DBA Learning Experiences (Oops!)

  • I am Robert Marda and am hoping to spark some constructive conversation here. This is the first of a few topic ideas I have.

    I have been working with SQL Server and SQL since March 1999. I was given my first DBA position in May 1999.

    Within my first month as a DBA I successfully

    deleted all rows in our main table - Oops!(containing the location and serial numbers of all computer components used to produce ID cards at US military bases). The deletion was not intentional but happened due to my lack of SQL knowledge and the fact that we had no development nor testing environment (a very bad combination). Thankfully I had run a full backup recently and was able to restore from that.

    Because of this experience, I usually develop all queries as a SELECT to ensure I see only what I want to change before converting the SELECT to a DELETE or UPDATE statement. One of my philosophies is "What you see is what will be changed."

    Robert Marda

    SQL Programmer

    bigdough.com

    Robert W. Marda
    Billing and OSS Specialist - SQL Programmer
    MCL Systems

  • I forgot to post an invitation for others to add your own learning experiences here. Please add experiences you've had that taught you a valuable lesson about being a DBA (or SQL Programmer)

    Robert Marda

    SQL Programmer

    bigdough.com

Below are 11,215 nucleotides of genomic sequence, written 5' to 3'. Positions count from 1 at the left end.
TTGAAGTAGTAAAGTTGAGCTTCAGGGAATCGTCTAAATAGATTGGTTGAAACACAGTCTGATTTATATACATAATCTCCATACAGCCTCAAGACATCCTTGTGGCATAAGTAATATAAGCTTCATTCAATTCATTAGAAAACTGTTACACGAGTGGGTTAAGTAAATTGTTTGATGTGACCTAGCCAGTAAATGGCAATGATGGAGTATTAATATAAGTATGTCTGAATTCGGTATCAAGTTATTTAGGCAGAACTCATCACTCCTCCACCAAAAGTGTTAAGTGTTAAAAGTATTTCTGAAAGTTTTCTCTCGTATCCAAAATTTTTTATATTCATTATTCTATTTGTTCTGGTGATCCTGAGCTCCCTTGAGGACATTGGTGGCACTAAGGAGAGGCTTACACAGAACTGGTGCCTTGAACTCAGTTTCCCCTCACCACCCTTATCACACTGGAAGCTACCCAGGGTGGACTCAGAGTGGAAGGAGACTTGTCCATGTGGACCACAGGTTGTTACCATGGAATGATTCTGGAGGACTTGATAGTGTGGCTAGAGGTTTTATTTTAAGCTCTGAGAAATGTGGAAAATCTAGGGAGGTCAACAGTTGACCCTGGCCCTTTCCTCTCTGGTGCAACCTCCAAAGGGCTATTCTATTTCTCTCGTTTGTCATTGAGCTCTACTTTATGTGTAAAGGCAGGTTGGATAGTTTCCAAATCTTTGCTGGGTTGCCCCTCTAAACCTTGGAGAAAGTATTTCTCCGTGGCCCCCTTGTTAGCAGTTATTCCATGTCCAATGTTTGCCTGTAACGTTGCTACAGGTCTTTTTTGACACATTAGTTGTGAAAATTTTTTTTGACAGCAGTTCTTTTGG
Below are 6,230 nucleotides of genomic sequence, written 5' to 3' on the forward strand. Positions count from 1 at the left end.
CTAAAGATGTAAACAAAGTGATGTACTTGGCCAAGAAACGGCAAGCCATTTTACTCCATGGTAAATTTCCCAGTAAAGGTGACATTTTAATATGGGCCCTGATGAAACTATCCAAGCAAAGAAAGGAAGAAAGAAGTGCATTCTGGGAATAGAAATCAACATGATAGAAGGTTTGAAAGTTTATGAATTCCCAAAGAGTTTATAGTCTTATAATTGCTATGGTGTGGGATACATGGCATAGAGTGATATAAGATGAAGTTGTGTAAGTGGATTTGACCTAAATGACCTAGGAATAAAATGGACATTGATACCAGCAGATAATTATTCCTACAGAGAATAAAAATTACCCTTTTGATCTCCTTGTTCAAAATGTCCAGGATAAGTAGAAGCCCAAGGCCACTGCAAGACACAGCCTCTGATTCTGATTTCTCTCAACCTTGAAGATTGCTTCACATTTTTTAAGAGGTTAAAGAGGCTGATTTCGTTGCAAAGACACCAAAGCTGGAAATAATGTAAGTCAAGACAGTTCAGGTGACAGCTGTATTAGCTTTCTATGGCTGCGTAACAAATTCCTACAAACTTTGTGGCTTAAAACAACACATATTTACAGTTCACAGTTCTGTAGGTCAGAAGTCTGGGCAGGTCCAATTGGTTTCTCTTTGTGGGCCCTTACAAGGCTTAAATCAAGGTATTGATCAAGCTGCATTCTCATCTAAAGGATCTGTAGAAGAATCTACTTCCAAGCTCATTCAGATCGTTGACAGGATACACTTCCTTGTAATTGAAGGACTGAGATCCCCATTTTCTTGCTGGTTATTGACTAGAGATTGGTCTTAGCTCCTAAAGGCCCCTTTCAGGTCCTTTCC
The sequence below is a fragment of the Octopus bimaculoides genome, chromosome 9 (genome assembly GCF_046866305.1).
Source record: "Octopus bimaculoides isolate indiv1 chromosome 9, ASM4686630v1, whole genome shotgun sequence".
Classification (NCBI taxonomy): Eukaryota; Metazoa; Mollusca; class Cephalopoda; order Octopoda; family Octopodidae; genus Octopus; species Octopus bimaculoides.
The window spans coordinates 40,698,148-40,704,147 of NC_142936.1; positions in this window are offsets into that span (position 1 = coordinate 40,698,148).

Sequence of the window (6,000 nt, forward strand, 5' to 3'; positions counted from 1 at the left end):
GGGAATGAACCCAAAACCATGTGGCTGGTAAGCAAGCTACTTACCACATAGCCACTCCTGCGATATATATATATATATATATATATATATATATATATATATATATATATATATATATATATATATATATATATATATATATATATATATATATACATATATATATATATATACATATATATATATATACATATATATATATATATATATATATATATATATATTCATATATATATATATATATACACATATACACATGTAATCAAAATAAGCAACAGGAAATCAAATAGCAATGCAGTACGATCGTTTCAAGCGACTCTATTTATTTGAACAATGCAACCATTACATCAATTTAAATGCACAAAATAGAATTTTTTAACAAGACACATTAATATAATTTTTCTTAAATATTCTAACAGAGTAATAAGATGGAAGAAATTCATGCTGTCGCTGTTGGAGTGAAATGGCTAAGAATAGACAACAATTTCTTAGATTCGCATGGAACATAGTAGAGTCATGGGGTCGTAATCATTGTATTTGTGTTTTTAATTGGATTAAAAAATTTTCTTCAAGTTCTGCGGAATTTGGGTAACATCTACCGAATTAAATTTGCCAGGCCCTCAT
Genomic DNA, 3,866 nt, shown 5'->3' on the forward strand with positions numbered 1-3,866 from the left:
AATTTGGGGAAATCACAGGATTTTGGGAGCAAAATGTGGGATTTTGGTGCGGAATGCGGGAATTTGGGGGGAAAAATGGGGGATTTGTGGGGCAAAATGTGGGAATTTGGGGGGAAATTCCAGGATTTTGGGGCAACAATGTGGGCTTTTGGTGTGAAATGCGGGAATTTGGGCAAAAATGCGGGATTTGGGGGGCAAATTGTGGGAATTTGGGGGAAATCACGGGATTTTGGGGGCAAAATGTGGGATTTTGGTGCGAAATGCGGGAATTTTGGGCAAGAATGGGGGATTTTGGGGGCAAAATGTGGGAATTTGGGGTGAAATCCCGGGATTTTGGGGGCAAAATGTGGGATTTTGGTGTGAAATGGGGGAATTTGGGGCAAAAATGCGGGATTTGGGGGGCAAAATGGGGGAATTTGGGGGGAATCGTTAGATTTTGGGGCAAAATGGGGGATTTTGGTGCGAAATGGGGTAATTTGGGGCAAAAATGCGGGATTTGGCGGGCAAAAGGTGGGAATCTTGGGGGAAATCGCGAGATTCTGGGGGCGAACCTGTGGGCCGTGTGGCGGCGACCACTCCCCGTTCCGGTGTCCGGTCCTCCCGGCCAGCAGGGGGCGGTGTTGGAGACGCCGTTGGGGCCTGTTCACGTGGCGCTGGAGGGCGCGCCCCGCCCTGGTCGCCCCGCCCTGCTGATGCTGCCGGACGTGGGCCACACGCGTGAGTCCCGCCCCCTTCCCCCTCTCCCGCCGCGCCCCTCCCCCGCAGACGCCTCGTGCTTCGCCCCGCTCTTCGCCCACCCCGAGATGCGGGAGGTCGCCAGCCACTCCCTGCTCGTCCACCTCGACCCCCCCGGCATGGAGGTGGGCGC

Robert W. Marda
    Billing and OSS Specialist - SQL Programmer
    MCL Systems

  • One of the things I can tack on to this is if I'm having to run queries manually to make changes to the data, I'll start a tran. After each step of the process, I'll verify that the data looks as it should. If it doesn't, I can roll everything back. Once I get to the end of the process, if everything is as it should be, I commit the tran.

    It should be noted that in cases like this I've been having to make changes to data in production (don't ask), and at the time the app is down (usually because the data is hosed). As a result, I'm not worried about blocking others from the resources... got to get things fixed that the app broke!

    K. Brian Kelley

    bk@warpdrivedesign.org

    http://www.sqlservercentral.com/columnists/bkelley/

    K. Brian Kelley
    @kbriankelley

  • I extensively use the CTRL-SHIFT-C and CTRL-SHIFT-R extensively in QA to comment and uncomment a series of lines when making queries (as well as begin tran).

    Why?

    Too often I've typed the following:

    -------------

    select *

    from product

    where producttype = 2

    delete product

    where producttype = 2

    ---------